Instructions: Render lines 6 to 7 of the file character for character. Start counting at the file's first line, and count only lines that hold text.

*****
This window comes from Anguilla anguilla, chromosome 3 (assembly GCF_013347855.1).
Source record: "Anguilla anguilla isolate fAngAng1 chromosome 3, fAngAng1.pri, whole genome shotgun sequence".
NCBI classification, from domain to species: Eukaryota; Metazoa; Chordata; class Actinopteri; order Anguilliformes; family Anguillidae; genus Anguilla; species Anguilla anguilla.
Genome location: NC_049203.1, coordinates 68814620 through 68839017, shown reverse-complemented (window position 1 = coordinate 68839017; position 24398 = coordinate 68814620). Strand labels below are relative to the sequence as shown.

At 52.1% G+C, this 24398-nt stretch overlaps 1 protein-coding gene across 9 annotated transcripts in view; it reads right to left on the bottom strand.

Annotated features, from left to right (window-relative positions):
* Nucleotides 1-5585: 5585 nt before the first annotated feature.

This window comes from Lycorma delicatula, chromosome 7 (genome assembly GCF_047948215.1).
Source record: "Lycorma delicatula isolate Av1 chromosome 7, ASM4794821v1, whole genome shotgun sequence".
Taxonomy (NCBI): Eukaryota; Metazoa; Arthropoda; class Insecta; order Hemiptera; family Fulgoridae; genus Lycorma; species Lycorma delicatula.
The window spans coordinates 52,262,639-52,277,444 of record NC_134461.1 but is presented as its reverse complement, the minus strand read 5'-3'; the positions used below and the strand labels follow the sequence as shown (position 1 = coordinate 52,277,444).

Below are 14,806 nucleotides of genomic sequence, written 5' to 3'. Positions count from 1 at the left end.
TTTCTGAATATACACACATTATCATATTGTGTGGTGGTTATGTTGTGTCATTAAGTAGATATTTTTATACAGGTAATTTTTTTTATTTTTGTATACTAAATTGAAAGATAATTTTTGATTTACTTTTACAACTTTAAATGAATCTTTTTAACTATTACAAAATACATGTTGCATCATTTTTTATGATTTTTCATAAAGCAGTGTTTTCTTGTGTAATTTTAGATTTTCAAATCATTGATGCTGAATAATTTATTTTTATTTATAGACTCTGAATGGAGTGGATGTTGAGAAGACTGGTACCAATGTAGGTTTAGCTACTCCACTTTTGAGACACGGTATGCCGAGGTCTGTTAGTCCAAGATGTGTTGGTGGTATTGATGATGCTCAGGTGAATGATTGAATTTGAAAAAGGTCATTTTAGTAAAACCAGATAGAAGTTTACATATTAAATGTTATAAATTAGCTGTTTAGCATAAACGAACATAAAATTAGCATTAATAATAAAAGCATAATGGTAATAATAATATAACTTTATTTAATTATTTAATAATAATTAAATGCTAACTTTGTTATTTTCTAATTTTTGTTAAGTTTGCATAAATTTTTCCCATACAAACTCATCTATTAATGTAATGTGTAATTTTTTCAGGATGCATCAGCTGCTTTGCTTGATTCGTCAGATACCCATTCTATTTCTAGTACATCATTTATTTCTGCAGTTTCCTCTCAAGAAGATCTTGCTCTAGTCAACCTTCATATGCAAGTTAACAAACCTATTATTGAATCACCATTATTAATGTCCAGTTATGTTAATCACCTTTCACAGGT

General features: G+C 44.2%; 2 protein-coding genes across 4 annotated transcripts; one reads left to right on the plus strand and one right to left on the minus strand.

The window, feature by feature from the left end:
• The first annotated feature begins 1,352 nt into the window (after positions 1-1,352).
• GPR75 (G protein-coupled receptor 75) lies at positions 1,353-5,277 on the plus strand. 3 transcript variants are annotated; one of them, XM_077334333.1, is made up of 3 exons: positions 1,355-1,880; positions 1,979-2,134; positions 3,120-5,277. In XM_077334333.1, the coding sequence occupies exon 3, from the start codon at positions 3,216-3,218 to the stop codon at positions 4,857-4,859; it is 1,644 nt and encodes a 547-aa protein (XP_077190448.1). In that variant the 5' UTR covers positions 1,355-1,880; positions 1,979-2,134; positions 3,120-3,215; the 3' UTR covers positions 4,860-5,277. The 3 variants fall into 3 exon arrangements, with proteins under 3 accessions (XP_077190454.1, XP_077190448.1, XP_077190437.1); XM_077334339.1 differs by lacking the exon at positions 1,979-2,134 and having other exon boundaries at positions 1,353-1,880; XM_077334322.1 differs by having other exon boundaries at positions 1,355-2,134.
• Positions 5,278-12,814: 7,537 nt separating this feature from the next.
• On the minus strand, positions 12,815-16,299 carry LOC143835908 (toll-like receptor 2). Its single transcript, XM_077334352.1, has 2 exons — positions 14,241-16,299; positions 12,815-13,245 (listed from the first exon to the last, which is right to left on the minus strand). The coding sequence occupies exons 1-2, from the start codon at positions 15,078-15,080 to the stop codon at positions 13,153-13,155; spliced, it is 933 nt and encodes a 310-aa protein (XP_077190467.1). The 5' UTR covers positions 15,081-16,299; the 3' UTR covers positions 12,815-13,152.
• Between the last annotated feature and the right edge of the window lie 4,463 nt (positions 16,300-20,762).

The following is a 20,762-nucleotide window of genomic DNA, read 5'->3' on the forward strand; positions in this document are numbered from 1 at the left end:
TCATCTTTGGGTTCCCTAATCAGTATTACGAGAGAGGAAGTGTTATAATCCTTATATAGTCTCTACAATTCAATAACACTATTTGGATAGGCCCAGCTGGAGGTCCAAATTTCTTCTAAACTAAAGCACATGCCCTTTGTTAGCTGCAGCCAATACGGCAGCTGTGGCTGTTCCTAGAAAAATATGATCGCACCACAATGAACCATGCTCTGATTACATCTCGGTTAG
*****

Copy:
Annotated features, from left to right (window-relative positions):
* Nucleotides 1-5585: 5585 nt before the first annotated feature.